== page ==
ENGLEWOOD, Colo. — During training camp, Rahim Moore could be found off to the side working with coaching intern and Hall of Fame defensive back Rod Woodson.
Woodson would purposely throw balls down low, so Moore would have to reach down to pull them in.
Week 1, as Andrew Luck targeted tight end Dwayne Allen down the seam, Aqib Talib deflected it and Moore reached down and caught it, just inches above falling to the grass incomplete.
Later in the fourth quarter of that same game, the ball smacked Coby Fleener's hands and Moore found himself in perfect position, quickly darting in the direction of the ball and diving to give the Broncos possession.
It appears that the extra work with Woodson paid off.
"If you're in the right position and you're going hard, then good things happen," said Broncos defensive coordinator Jack Del Rio. "That's really what it was. In both cases he was where he was supposed to be. He was breaking the way he was supposed to be breaking and aggressively going after the ball."
With 71 interceptions during his career, Woodson ranks third in NFL history. He's the ideal person for fourth-year player Moore, who wears the number 26 because of him, to learn from. While working together, Woodson showed him to lock his pinkies like an "X."
Moore has been using other techniques to improve his interception rate.
"I've been working on catching that 10-pound medicine ball with just my fingertips, so when I catch those tough throws and high balls or something and it barely grazes my fingers, I can really just soak it in," Moore said. "He's been so beneficial in my life. I mean he knows everything about picking the ball off, and he's just so genuine."
While Moore couldn't come out with the ball the past two weeks, he is hoping for a few more picks after the bye week. He doesn't stress about interceptions and allows his instincts to take over. Those instincts led him to be in an ideal position pick off Luck twice.
"But I just try to make sure that I keep communicating with my secondary and eliminating mental errors and doing all I can to help win," Moore said. "When you're flying around and playing fast, great things happen."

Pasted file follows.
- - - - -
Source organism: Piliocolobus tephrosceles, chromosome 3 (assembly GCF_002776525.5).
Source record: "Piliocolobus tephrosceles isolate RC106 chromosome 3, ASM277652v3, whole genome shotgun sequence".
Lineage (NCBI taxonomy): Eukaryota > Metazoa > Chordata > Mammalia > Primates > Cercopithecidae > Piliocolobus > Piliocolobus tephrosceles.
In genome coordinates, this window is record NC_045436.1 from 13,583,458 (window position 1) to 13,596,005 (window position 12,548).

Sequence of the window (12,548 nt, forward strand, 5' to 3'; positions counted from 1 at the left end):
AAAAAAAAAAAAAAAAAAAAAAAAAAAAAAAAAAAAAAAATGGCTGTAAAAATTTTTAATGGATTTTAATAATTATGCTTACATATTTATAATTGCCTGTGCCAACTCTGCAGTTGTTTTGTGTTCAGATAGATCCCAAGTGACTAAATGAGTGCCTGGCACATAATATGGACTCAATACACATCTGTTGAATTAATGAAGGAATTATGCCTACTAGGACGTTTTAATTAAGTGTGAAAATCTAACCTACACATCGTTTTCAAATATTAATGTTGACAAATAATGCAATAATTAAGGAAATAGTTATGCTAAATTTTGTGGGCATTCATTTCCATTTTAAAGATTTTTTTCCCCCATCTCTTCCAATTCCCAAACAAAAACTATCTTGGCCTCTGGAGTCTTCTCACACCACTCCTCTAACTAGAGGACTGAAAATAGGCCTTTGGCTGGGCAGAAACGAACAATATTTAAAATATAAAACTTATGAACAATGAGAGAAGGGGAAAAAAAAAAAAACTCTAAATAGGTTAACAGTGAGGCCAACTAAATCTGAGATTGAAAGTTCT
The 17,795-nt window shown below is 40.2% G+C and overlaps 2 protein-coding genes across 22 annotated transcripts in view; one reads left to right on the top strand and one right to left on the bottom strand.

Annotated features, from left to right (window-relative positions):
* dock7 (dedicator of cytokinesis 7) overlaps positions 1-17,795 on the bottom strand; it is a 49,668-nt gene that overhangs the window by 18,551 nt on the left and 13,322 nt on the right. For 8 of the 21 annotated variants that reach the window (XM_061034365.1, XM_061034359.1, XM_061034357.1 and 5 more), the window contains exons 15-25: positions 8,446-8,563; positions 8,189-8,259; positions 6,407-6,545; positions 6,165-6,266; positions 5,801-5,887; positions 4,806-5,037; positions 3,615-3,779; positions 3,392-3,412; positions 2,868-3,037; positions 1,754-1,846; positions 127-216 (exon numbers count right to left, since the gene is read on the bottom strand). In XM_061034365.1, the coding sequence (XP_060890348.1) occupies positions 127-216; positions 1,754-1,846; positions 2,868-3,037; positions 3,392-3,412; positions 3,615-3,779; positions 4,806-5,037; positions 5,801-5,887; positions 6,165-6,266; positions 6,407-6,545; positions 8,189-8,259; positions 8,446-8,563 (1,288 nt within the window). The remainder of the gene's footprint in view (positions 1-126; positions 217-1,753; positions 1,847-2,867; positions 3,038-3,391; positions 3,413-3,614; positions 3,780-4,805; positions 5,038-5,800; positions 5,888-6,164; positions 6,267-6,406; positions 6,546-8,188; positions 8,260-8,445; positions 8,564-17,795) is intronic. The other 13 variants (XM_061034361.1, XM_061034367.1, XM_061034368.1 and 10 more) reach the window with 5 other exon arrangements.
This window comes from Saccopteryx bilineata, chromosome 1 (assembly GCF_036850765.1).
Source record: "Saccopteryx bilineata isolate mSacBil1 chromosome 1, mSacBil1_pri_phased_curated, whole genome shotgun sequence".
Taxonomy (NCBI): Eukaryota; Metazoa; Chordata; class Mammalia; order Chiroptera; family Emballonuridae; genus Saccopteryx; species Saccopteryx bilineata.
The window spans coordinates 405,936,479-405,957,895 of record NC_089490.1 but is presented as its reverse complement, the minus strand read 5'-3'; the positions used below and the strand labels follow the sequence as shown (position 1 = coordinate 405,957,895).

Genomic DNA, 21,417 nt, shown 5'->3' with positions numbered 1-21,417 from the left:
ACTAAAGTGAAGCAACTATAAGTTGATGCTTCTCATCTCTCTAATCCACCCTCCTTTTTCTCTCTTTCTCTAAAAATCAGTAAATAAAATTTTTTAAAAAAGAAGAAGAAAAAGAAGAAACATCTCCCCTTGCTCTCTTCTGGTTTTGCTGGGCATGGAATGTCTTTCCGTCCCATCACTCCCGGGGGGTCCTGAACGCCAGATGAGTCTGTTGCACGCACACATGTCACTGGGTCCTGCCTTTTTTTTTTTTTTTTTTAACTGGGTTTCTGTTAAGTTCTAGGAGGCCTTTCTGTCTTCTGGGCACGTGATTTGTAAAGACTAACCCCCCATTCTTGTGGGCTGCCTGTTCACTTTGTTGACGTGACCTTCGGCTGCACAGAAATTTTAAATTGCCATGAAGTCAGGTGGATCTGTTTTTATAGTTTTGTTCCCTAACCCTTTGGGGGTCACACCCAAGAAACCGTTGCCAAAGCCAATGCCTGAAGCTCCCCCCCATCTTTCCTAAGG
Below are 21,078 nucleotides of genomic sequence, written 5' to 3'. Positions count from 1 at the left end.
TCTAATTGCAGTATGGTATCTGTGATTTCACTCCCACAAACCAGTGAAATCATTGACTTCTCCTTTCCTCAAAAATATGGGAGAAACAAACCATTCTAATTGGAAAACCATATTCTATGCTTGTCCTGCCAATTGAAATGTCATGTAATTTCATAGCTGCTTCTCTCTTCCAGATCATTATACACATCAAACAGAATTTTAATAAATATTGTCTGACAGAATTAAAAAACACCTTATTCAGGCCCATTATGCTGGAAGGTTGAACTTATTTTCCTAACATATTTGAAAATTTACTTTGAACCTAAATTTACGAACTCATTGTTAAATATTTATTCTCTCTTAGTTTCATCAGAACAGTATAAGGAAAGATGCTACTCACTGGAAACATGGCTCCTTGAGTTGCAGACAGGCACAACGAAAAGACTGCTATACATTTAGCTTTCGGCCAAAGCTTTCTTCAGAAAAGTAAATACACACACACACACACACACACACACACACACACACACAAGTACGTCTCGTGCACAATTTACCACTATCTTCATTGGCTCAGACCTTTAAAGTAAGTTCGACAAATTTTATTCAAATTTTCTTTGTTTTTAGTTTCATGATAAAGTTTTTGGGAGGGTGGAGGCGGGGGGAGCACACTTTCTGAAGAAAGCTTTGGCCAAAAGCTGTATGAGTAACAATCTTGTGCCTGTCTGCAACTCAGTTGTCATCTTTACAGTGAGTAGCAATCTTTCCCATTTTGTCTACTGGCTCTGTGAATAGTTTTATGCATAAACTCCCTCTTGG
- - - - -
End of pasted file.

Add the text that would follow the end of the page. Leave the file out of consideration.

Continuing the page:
Moore said he's surprised by how he's playing and how frequently he's making plays. He attributes his successes this season to his teammates with the defensive line keeping good pressure, the linebackers playing quick and the secondary's excellent communication.
"I'm just here and there so fast," Moore said. "I'm doing what I'm supposed to be. I'm attacking the ball, like every week, I'm around the ball almost every play."
Moore has racked up six interceptions throughout his career. In 2012, when Moore started 15 of 16 games, the Broncos' defense was in the top five in most defensive categories, including first in yards per play and third in passing yards per game.
He said the defense is "absolutely" close to being elite.
While he regrets that last drive and the defense's inability to make a play to stop the Seahawks' versatile offense during their opening drive in overtime, Moore was proud of the defense's success on third down as they won 12 of the 17 third down conversions. Compared to Week 2 where the Chiefs got the better of the Broncos on 11-of-16 third downs, it was a significant step forward.
"We'd love to win all of them, but we're getting there," Moore said. "We have to continue to learn how to keep finishing. That last drive was disappointing for me because I felt like I could have done something to help. I feel like we can get the job done.
"So we're going to put that behind us, we're going to move on, and just keep working."